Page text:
And the horse chestnut gel is also a really good one for swollen ankles if you go flying. So it's something that you can take in your hand luggage and apply maybe three or four times if you're on a really long-haul flight. So you can look at the horse chestnut, you can also look at other supplements.

Vitamin C and Rutin

Vitamin C is great for veins, really, very, very important here. And there's a compound called rutin, which is another one. You can supplements of rutin from your health food shop. And that's a really great one for toning up the veins too.

Look at your food

Antioxidants and Anthocyanins
You can look at food because certain foods can give you things called antioxidants. And antioxidants are those really brightly-colored fruits and berries, amongst other things. And berries are great because they have something called anthocyanins. Get that right, anthocyanins in them. And that's very good for toning and strengthening the veins, too. And your fruits and your berries are nice and high in vitamin C.


Another great food for the veins is avocado. Avocados contain your vitamin C, they contain vitamin E, and they contain glutathione, which, again, all these can help to strengthen and support your veins.


You could look at buckwheat. Buckwheat is a grain. It's like a grain. It's actually a grass seed but you would cook it and I suppose you could use it instead of rice. Buckwheat is really high in rutin so, you know, adding that into your diet maybe once a week can be very helpful from the rutin point of view.

Citrus fruits

And also citrus fruits. Again, you've got the vitamin C to help with the veins.

Vitamin C supplement

You can also look at a vitamin C supplement. But the important thing here, if you're using it for the veins, is to have it little and often rather than just one big high-dose a day, because that might not be quite so beneficial.

General foods

You can also look at certain general foods, stimulating foods such as ginger, such as pepper, nutmeg, cloves, onions, and garlic. These are lovely circulation-stimulating foods that will go to help supporting your veins as well.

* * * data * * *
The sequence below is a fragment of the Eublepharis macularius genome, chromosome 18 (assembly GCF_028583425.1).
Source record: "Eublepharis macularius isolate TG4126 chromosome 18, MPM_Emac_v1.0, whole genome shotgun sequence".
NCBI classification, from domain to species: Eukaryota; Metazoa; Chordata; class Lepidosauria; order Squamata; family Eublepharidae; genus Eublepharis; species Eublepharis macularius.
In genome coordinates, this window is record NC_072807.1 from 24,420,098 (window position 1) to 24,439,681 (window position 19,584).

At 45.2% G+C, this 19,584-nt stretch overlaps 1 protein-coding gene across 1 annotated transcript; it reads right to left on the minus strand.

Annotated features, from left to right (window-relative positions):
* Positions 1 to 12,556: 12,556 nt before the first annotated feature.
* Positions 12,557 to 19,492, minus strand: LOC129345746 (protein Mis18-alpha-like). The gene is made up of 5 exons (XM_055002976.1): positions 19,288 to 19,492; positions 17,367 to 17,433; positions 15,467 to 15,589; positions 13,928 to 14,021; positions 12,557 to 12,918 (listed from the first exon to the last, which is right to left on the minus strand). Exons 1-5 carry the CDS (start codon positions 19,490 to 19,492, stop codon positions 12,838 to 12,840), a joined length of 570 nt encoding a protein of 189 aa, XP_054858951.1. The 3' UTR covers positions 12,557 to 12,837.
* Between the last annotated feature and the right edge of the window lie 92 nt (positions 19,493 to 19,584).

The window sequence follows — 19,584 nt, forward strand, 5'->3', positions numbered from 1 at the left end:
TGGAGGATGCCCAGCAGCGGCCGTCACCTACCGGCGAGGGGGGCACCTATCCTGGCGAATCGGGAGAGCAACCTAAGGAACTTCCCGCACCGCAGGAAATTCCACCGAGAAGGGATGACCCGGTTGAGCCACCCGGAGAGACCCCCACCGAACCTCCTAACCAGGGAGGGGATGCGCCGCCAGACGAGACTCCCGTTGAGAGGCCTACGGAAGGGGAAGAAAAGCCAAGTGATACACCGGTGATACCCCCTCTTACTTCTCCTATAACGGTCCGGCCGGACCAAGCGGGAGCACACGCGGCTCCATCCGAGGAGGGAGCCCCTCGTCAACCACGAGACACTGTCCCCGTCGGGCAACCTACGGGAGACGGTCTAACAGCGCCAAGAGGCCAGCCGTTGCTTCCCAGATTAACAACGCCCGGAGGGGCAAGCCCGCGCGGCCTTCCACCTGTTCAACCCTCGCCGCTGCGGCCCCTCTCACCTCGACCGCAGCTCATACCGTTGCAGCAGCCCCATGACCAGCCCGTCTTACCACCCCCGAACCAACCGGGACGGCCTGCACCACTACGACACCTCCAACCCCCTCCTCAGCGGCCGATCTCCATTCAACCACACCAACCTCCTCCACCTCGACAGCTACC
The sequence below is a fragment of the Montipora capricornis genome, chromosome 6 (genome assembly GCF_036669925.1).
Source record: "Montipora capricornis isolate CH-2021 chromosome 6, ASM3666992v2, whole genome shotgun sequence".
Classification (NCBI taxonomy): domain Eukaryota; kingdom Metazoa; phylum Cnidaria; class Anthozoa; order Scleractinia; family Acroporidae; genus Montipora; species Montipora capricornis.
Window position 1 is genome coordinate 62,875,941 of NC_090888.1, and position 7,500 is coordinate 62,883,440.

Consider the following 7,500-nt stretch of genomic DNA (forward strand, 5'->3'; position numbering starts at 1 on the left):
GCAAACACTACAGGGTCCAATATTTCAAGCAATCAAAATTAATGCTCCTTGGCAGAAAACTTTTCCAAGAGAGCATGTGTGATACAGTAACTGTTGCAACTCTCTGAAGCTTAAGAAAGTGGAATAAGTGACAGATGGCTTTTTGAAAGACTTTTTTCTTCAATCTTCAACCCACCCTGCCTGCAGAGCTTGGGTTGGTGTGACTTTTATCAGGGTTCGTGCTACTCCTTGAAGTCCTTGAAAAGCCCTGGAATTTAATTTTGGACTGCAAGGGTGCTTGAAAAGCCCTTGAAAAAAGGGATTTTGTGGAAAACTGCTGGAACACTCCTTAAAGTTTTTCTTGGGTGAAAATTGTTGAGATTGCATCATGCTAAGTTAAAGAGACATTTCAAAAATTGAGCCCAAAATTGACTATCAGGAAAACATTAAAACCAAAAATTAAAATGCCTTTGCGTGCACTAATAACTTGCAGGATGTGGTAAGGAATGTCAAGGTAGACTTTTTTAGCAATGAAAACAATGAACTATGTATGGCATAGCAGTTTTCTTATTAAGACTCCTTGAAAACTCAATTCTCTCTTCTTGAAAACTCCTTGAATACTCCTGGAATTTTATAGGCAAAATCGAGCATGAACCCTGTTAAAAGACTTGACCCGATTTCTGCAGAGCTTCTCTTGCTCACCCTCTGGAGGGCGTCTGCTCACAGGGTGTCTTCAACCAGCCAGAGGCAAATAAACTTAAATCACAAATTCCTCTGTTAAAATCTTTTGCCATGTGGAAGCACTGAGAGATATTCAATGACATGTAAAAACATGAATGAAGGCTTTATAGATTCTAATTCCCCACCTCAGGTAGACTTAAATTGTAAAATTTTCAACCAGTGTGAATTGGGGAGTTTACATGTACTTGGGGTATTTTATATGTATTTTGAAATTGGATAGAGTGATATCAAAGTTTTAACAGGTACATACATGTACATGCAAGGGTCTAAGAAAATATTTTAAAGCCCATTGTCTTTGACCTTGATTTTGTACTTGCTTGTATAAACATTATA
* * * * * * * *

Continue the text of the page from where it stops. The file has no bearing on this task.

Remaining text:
Foods to avoid

The one, or the two main things here to watch that you should avoid for the health of your veins is sugar and also caffeine as well can be another one. So those ones are best avoided.
So hopefully, this has given you a few tips to help with your varicose veins. And I will look forward to seeing next week on A.Vogel Talks Menopause.


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  • Robertha Larson's photo avatar
    Robertha Larson — 16.08.2018 03:04
    I've had varicose veins for 3 years! The treatment that has helped me a lot to reduce my varicose veins is venorid. Besides applying venorid, taking 30 minute walks at least 4 times a week ans helped me too.


    • Eileen's photo avatar
      Eileen — 16.08.2018 15:22
      Hi Robertha Thank you for your handy tips, I am not sure if Venorid is available in the UK.


  • Hollie McAddams's photo avatar
    Hollie McAddams — 16.03.2018 03:54
    Hello! Lately I've seen that some varicose veins and spider veins started to appear on my legs! I got really worried so I went to the doctor and he recommended me venorid treatment. The results are amazing! Besides that, I’m also exercising at least three days a week.


  • Michelle Leach's photo avatar
    Michelle Leach — 09.07.2017 09:57
    Hi Eileen, I found this interesting about the varicose veins has I have had some horrible symptoms with my legs. I have developed cellulitis and oedema on both legs. This is so painful. I've had a scan to check for problems with the veins in my pelvis and has come back normal. My left leg has now been left with red marks that won't go away. I am trying to lose weight has this is not helping. Will definitely try some of the products you mentioned. Kind regards Michelle


    • Eileen's photo avatar
      Eileen — 11.07.2017 12:17
      Hiya Michelle, I am glad that you found the information helpful. Let me know how you get on.